Kate Farrell (author of Story Power) offers up a Chinese folktale about the deep love of friendship between two men.
Once upon a time many, many years ago, there lived in China two friends named Ki-wu and Pao-shu. These two young men, like Damon and Pythias, loved each other and were always together. No cross words passed between them; no unkind thoughts marred their friendship.
Many an interesting tale might be told of their unselfishness, and of how the good fairies gave them the true reward of virtue. One story alone, however, will be enough to show how strong was their affection and their goodness.
It was a bright beautiful day in early spring when Ki-wu and Pao-shu set out for a stroll together, for they were tired of the city and its noises.
“Let us go into the heart of the pine forest,” said Ki-wu lightly. “There we can forget the cares that worry us; there we can breathe the sweetness of the flowers and lie on the moss-covered ground.”
“Good!” said Pao-shu, “I, too, am tired. The forest is the place for rest.”
Happy as two lovers on a holiday, they passed along the winding road, their eyes turned in longing toward the distant tree-tops. Their hearts beat fast in youthful pleasure as they drew nearer and nearer to the woods.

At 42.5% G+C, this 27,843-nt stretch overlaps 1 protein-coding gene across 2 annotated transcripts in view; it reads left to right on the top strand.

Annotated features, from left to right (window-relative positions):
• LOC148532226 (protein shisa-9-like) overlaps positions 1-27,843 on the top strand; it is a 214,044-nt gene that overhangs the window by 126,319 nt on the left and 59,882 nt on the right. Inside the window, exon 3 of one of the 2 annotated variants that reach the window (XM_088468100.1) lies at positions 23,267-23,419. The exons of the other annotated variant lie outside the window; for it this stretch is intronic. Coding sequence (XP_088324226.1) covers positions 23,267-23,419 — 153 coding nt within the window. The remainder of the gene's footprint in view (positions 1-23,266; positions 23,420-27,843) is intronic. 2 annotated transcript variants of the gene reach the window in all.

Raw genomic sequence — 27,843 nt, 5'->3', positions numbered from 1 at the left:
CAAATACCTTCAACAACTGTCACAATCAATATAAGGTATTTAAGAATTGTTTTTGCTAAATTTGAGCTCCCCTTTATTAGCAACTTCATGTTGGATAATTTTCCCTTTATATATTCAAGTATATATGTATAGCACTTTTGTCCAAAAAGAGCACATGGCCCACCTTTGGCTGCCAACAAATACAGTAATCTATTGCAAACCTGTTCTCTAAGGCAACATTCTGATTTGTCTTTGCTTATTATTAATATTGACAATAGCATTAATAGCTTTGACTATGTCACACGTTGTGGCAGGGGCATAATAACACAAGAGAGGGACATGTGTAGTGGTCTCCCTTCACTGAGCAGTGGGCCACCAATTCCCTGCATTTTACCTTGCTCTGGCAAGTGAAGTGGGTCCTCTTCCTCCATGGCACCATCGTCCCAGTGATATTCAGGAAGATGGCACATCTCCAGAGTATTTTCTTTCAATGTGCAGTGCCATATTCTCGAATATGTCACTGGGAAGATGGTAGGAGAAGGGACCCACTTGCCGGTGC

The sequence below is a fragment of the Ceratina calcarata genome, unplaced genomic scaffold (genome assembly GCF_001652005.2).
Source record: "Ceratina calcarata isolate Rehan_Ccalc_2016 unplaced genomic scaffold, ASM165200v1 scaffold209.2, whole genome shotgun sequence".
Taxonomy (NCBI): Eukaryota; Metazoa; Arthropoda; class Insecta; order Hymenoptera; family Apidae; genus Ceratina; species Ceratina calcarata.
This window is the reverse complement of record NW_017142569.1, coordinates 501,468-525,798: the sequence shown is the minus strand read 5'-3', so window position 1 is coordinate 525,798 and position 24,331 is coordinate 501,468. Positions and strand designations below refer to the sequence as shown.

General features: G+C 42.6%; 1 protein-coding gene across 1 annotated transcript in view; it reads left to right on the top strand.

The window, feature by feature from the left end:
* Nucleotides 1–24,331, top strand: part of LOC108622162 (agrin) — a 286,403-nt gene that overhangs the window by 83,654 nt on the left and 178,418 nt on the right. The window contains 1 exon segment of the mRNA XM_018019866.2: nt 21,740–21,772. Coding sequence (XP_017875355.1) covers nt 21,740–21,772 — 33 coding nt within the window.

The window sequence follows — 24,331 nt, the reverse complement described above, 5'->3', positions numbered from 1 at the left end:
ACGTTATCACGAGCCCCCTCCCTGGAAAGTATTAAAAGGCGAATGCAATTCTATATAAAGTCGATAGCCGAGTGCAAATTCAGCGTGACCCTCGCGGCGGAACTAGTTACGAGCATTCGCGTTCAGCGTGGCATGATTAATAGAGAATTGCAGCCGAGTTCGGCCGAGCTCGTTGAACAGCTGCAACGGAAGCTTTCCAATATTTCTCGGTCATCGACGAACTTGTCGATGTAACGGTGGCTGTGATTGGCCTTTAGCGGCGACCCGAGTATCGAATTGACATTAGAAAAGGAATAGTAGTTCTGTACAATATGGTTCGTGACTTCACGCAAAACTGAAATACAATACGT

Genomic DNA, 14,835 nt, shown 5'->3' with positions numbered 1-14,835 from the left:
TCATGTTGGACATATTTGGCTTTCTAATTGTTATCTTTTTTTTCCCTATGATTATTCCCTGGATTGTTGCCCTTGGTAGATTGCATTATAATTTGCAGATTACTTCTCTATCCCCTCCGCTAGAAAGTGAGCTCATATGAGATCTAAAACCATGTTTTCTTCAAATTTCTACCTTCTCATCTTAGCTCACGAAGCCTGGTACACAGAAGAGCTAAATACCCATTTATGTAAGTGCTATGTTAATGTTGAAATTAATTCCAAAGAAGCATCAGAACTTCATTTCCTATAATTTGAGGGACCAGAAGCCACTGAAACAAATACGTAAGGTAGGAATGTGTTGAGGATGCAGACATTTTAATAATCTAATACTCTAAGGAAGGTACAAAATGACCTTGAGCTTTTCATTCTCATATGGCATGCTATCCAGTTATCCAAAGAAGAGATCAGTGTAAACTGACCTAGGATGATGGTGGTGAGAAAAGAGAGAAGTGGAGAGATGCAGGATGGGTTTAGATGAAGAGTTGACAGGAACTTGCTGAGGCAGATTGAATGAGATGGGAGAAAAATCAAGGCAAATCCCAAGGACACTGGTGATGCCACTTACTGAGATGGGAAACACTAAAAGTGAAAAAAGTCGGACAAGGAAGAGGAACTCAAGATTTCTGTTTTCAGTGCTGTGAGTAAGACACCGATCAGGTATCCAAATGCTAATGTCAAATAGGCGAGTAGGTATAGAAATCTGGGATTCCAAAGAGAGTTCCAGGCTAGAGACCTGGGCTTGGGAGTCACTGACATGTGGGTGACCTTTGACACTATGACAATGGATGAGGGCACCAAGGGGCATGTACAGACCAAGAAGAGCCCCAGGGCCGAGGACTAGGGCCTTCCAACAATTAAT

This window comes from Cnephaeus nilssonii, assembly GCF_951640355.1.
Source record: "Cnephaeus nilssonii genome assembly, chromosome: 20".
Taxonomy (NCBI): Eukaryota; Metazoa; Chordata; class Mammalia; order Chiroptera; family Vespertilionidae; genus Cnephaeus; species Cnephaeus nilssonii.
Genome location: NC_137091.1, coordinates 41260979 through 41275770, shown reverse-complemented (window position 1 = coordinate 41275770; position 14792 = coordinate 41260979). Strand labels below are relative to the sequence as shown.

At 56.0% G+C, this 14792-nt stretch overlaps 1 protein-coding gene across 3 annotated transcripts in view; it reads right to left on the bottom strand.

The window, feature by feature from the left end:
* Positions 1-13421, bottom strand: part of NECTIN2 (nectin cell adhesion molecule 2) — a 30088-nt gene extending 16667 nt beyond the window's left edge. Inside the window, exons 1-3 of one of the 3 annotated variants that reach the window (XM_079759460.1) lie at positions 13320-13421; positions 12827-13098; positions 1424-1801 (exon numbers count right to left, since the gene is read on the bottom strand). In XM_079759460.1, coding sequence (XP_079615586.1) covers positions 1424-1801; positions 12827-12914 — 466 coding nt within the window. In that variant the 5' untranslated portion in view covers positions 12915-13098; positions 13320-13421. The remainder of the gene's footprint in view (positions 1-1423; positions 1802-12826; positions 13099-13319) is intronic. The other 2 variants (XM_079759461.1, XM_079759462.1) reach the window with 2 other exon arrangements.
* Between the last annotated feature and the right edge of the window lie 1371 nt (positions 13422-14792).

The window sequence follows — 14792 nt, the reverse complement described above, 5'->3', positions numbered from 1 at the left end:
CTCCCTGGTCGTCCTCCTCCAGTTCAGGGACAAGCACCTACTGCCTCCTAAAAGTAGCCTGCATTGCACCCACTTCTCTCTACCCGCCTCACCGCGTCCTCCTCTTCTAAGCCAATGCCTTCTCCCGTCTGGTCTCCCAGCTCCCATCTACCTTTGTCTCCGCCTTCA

“For thirty days I have worked over my books,” sighed Ki-wu. “For thirty days I have not had a rest. My head is stuffed so full of wisdom, that I am afraid it will burst. Oh, for a breath of the pure air blowing through the greenwood.”
“And I,” added Pao-shu sadly, “have worked like a slave at my counter and found it just as dull as you have found your books. My master treats me badly. It seems good, indeed, to get beyond his reach.”
Now they came to the border of the grove, crossed a little stream, and plunged headlong among the trees and shrubs. For many an hour they rambled on, talking and laughing merrily; when suddenly on passing round a clump of flower-covered bushes, they saw shining in the pathway directly in front of them a lump of gold.
“Look!” said both, speaking at the same time, and pointing toward the treasure.
They saw shining in the pathway, directly in front of them, a lump of gold.
Ki-wu, stooping, picked up the nugget. It was nearly as large as a lemon, and was very pretty. “It is yours, my dear friend,” said he, at the same time handing it to Pao-shu, “yours because you saw it first.”
“No, no,” answered Pao-shu, “you are wrong, my brother, for you were first to speak. Now, you can never say hereafter that the good fairies have not rewarded you for all your faithful hours of study.”
“Repaid me for my study! Why, that is impossible. Are not the wise men always saying that study brings its own reward? No, the gold is yours: I insist upon it. Think of your weeks of hard labor—of the masters that have ground you to the bone! Here is something far better. Take it,” he said, laughing. “May it be the nest egg by means of which you may hatch out a great fortune.”